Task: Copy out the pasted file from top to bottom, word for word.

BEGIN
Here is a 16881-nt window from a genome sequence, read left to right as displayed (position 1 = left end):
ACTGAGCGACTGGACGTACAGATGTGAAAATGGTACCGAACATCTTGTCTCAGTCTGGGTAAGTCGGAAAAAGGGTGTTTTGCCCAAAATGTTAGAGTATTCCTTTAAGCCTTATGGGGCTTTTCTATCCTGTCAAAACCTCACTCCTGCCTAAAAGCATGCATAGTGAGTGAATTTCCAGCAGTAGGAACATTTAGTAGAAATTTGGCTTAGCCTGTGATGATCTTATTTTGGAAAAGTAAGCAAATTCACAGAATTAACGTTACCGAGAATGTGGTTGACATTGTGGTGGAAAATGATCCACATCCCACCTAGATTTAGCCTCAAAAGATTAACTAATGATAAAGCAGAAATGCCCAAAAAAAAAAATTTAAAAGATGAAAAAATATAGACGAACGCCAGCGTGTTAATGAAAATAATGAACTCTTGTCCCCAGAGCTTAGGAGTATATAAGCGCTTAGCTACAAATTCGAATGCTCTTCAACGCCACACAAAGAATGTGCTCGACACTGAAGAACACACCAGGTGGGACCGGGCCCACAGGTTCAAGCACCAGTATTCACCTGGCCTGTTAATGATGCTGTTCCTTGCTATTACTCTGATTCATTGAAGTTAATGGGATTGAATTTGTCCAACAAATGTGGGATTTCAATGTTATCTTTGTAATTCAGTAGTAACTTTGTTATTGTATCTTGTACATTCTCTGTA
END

Here is a 16881-nt window from a genome sequence, read left to right as displayed (position 1 = left end):
ACTGAGCGACTGGACGTACAGATGTGAAAATGGTACCGAACATCTTGTCTCAGTCTGGGTAAGTCGGAAAAAGGGTGTTTTGCCCAAAATGTTAGAGTATTCCTTTAAGCCTTATGGGGCTTTTCTATCCTGTCAAAACCTCACTCCTGCCTAAAAGCATGCATAGTGAGTGAATTTCCAGCAGTAGGAACATTTAGTAGAAATTTGGCTTAGCCTGTGATGATCTTATTTTGGAAAAGTAAGCAAATTCACAGAATTAACGTTACCGAGAATGTGGTTGACATTGTGGTGGAAAATGATCCACATCCCACCTAGATTTAGCCTCAAAAGATTAACTAATGATAAAGCAGAAATGCCCAAAAAAAAAAATTTAAAAGATGAAAAAATATAGACGAACGCCAGCGTGTTAATGAAAATAATGAACTCTTGTCCCCAGAGCTTAGGAGTATATAAGCGCTTAGCTACAAATTCGAATGCTCTTCAACGCCACACAAAGAATGTGCTCGACACTGAAGAACACACCAGGTGGGACCGGGCCCACAGGTTCAAGCACCAGTATTCACCTGGCCTGTTAATGATGCTGTTCCTTGCTATTACTCTGATTCATTGAAGTTAATGGGATTGAATTTGTCCAACAAATGTGGGATTTCAATGTTATCTTTGTAATTCAGTAGTAACTTTGTTATTGTATCTTGTACATTCTCTGTA